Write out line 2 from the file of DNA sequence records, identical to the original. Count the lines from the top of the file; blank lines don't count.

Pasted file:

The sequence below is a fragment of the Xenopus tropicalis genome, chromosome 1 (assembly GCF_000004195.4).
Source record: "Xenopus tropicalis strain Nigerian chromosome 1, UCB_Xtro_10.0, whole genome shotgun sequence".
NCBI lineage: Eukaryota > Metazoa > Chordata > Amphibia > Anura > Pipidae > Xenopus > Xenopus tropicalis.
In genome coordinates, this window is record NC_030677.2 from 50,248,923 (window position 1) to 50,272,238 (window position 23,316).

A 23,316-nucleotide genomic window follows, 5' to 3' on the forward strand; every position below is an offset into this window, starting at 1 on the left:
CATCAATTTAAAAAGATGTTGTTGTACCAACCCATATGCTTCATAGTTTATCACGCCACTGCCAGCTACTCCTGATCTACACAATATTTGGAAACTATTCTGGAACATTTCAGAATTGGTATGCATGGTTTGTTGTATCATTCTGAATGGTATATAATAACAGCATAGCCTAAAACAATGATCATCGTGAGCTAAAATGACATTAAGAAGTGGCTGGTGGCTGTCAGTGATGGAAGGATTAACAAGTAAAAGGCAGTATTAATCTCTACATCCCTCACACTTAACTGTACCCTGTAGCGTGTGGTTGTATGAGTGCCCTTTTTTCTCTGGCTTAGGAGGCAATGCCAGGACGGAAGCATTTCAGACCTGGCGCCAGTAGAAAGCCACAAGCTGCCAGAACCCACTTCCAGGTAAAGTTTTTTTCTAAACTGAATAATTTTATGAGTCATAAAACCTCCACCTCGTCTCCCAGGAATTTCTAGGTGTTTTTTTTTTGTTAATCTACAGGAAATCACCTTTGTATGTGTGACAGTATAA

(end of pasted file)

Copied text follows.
Source record: "Xenopus tropicalis strain Nigerian chromosome 1, UCB_Xtro_10.0, whole genome shotgun sequence".